Participant Info

First Name
Anna Mae
Last Name
University of Connecticut, English Department
Website URL
19th C New York, Slavery, Schooling, Childhood, Race, Childhood Studies, African American Studies, African American childhood, child trafficking, modern slavery, Disability studies, 19th C American Studies
Additional Contact Information 347-229-6965

Personal Info

About Me

Anna Mae Duane, an Associate Professor of English at the University of Connecticut, where she teaches classes in African American literature, Disability Studies, Childhood Studies, and early American literature. She is the author of Suffering Childhood in Early America: Violence, Race and the Making of the Child Victim (2010); and the editor of The Children’s Table: Childhood Studies and the Humanities (2013) and Child Slavery Before and After Emancipation (2017) and Who Writes for Black Children?: African American Children’s Literature before 1900. She has edited Common-place, the Interactive Journal of Early American Life. Her book-in-progress, Educated for Freedom traces the lives of two 19th century schoolboys who met at the remarkable New York African Free School: Dr. James McCune Smith (the first African American to earn an M.D.) and Henry Highland Garnet (the first African American minister to address the House of Representatives). Professor Duane has published on the long history of child-abduction at Rikers Island, the power of the disabled zombie, and Ebola’s colonial history.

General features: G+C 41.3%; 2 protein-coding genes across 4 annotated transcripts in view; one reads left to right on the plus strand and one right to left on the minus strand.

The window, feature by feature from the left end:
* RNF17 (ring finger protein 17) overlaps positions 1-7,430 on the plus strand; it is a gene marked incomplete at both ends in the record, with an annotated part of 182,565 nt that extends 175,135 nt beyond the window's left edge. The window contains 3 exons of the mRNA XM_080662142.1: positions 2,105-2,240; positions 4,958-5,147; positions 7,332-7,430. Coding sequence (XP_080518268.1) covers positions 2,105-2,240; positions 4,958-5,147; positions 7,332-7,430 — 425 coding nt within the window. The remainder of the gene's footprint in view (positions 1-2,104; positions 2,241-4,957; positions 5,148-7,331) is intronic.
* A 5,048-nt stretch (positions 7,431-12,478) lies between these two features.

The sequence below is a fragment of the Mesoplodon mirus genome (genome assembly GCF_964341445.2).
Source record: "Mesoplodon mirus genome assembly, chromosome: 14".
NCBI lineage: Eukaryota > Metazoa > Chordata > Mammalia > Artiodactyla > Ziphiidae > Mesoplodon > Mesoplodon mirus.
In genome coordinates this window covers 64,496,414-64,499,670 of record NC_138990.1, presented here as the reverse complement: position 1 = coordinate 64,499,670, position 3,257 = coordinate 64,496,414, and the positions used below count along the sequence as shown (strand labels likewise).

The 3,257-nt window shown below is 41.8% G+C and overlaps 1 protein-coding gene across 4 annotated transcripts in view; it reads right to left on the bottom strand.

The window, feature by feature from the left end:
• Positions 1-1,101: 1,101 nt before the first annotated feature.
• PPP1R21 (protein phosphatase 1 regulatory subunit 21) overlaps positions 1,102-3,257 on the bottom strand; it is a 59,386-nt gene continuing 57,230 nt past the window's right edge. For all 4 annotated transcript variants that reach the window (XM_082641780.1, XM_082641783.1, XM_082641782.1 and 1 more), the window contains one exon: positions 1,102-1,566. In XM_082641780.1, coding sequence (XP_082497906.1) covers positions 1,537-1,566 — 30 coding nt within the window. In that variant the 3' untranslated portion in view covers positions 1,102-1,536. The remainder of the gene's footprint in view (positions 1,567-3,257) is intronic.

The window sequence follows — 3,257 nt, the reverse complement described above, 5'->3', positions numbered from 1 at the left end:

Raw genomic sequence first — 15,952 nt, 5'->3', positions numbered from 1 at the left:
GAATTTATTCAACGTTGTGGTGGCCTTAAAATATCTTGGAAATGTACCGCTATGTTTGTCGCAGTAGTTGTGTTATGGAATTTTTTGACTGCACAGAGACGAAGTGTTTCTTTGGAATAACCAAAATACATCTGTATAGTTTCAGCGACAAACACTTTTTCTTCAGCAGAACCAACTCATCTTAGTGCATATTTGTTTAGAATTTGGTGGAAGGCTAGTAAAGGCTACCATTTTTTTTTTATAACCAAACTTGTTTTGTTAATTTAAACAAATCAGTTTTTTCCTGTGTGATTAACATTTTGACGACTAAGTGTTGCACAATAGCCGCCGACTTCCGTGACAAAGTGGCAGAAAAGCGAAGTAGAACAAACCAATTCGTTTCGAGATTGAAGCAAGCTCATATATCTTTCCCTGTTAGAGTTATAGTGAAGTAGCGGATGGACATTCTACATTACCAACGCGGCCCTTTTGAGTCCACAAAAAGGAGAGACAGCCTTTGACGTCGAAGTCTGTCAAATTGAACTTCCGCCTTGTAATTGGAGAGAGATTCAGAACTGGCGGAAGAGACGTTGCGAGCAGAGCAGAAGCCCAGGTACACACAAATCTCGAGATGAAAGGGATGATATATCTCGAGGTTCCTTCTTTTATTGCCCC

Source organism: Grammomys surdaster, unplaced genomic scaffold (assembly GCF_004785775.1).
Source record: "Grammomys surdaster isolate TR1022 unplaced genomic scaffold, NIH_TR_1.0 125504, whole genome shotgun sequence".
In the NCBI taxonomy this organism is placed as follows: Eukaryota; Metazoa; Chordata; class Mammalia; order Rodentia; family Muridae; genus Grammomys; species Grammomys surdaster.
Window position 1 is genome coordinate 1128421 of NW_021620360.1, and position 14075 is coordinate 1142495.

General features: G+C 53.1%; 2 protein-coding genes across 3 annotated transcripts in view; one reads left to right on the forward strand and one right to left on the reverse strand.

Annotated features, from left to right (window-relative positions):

Her work has been supported by the National Endowment for the Humanities, the Fulbright organization, and Yale’s  Gilder Lehrman Center for the Study of Slavery, Resistance and Abolition.  

Recent Publications

My most recent publications include:

Child Slavery Before and After Emancipation

Who Writes for Black Children? 

The Shame of Rikers 



For my full c.v., please click here.

Media Coverage
Country Focus
Expertise by Geography
United Kingdom, United States
Expertise by Chronology
19th century, 21st century
Expertise by Topic
American Civil War, Family, Medicine, Politics, Public History, Race, Science, Slavery